It has taken me precisely 30 years to come out of the closet. I do so fully conscious of the opprobrium that awaits me. But if not now, when?
I am tired of living a life in the shadows. So here it is, my public confession. I love Indian parliamentary debates and cannot get enough of them. There, I said it. I already feel relieved, clean and truthful. Now that I have admitted, I really wonder why I did not do so much earlier. I may not have been born that way but I have certainly acquired it with full conviction.
Watching the Indian Members of Parliament (MPs) debate in the two houses known as the Lok Sabha and Rajya Sabha whether to allow foreign direct investment (FDI) into India’s multi-brand retail sector has been inevitably entertaining and marginally educational.
Although there are other global giants in multi-brand retailing, the one name that encapsulates this entire space of commerce it is Wal-Mart. It was no surprise that it figured frequently during the debate on which the government of Prime Minister Manmohan Singh sought a parliamentary vote and won in both the houses.
Of course, the victory ought to have come at a political price through various behind-the-scenes deals whose details may never fully become public. The opposition parties, led by the Bharatiya Janata Party (BJP) cannot help but marvel at the ruling Congress Party’s deftness of timing the vote as every politician is entering the election state of mind for the 2014 parliamentary elections. No enough members want to vote out the government right now.
The government has positioned the issue as one that will directly benefit India’s hundreds of millions of farmers by eliminating brokers and middlemen (bicholiye is the Hindi word heard during the debates) by helping them sell their produce straight to big box stores such as Wal-Mart, Carrefour and Tesco among others at much better prices. Also, that such investments would create thousands of jobs for the country’s young demographic. In short, as far as the government is concerned it is a win-win proposition.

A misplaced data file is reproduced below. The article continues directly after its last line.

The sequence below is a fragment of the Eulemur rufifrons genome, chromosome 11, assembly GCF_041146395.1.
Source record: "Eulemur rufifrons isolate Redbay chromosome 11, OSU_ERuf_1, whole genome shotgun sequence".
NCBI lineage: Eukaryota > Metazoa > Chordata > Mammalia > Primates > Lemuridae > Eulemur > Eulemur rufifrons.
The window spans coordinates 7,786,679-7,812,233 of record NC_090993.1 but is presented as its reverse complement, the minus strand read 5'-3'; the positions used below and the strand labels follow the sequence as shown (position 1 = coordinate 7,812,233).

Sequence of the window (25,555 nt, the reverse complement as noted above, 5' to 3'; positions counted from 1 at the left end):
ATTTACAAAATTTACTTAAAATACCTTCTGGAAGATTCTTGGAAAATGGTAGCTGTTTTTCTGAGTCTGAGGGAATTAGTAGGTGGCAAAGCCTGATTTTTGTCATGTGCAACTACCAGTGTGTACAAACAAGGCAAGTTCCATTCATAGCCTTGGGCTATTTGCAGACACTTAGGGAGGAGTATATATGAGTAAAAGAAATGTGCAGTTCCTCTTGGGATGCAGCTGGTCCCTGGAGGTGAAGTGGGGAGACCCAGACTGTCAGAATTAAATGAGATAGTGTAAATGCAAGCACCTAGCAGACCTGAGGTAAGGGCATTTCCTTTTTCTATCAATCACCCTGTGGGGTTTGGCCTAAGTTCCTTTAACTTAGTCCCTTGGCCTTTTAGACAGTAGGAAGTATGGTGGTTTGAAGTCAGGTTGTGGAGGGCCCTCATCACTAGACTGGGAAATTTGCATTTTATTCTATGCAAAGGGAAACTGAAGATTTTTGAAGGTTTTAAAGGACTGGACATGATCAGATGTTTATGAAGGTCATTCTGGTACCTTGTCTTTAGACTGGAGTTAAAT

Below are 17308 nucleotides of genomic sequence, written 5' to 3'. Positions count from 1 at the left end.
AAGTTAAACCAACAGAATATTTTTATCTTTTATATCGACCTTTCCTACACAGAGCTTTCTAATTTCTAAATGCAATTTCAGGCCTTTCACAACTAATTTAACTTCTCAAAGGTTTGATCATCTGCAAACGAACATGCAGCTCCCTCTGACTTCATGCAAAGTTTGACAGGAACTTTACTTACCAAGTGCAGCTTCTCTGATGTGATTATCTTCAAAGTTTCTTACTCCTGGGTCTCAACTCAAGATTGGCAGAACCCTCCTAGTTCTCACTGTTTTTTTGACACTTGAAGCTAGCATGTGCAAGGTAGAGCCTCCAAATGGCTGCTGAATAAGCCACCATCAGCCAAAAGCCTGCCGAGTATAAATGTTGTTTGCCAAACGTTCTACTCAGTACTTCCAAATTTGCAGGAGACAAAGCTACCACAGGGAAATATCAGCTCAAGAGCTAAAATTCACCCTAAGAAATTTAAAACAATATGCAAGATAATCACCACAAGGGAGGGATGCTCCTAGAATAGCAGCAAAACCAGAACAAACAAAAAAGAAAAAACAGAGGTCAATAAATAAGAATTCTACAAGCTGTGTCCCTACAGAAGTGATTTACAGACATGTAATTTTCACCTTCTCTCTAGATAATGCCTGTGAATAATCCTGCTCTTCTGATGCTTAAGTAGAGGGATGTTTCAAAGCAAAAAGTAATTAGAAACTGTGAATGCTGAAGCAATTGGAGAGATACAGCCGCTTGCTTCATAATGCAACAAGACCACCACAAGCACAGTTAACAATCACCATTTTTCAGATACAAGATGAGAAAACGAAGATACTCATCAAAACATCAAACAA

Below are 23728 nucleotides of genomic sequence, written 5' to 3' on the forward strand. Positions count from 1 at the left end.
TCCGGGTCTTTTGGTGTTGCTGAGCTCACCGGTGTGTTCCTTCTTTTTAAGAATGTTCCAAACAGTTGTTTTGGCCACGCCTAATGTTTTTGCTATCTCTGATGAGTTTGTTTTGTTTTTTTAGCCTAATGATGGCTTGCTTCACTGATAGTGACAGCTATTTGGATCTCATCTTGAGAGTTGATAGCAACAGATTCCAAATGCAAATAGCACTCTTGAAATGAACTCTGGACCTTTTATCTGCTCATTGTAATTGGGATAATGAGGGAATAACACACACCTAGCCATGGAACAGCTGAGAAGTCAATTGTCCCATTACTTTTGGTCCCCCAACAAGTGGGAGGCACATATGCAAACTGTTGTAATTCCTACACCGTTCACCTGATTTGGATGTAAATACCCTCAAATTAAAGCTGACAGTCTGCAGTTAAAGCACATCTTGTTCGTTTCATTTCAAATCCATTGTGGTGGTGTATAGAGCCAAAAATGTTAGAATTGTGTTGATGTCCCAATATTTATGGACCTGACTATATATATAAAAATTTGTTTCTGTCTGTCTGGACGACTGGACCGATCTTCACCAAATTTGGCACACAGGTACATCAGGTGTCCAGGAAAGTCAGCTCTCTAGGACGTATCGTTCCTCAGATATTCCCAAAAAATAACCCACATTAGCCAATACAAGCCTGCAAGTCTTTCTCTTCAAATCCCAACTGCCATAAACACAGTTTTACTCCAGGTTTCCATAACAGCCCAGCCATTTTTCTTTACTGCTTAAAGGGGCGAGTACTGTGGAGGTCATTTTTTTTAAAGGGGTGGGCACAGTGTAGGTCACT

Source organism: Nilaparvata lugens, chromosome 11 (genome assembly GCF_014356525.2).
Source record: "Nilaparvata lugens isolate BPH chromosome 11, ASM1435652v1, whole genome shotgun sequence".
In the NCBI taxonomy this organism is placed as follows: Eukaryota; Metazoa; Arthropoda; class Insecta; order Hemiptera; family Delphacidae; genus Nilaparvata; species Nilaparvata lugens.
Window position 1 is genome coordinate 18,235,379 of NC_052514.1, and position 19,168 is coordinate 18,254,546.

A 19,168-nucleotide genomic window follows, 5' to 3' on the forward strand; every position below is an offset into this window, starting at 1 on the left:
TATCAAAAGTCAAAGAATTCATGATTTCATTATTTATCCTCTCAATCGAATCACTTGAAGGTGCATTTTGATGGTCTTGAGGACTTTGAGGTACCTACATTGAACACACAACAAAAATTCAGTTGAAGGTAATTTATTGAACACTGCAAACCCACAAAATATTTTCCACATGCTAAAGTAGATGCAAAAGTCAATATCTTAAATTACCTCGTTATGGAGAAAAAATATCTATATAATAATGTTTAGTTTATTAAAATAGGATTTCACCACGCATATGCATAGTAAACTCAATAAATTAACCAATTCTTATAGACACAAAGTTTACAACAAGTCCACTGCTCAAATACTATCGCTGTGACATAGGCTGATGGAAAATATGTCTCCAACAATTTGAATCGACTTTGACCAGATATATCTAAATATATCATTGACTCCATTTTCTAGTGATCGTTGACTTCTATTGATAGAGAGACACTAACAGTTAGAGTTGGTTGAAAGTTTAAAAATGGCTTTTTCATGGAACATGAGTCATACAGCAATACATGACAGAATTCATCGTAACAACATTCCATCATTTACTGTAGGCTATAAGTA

For the opposition parties, most of whom had at one point or another clearly supported FDI in multi-brand retail, the basic contention is that giant retailers will push out and eventually finish tens of millions of mom-and-pop neighborhood stores throughout the country. As part of its messaging for the Gujarat state elections, for instance, the BJP is even comparing FDI in multi-brand retail to inviting a modern day avatar of the East India Company that helped usher in the British colonial rule in India.
It was amusing to see some of the government functionaries using a rather weird argument. I heard ruling members actually argue that Wal-Mart had barely managed to penetrate 5 percent of the Chinese market. If they want to come to India and not particularly succeed why should we stand in their way appeared to be the rationale.
For me, more than anything else such debates afford a precious opportunity to see and hear Lok Sabha Speaker Meira Kumar deal with often unruly members with singsong equanimity. “Baith jaiye, baith jaiye. Unhe bol ne dijiye (Sit down, sit down. Let them speak)” is one of her constant refrains. It is rare that she looks perturbed at the shenanigans. She mostly wears an expression of amused tolerance of petulant children. I have always thought that parliamentary proceedings lend themselves so well to a Broadway musical. I wrote about it in December last year here.
Once again the task of breaking down the debate to graspable little nuggets for the ordinary Indian was left to Lalu Prasad Yadav, president of the Rashtriya Janata Dal party. He asked BJP leader Lal Krishna Advani why he used Twitter (he called it tutor but that is minor) if he was so opposed to foreign direct investment. It was an unrelated but effective counter in a parliamentary debate. What matters in parliamentary debates is not necessarily substance but effectiveness.
Now that India has cleared the way for FDI in multi-brand retail, the Singh government can rightfully challenge the apprehensions of a serious slowdown in its economic reform process as voiced by global investors. On balance though FDI in retail is not a politically sexy issue that can make or mar a party’s electoral prospects. It is also no guarantee that big retailers will rush into India right away.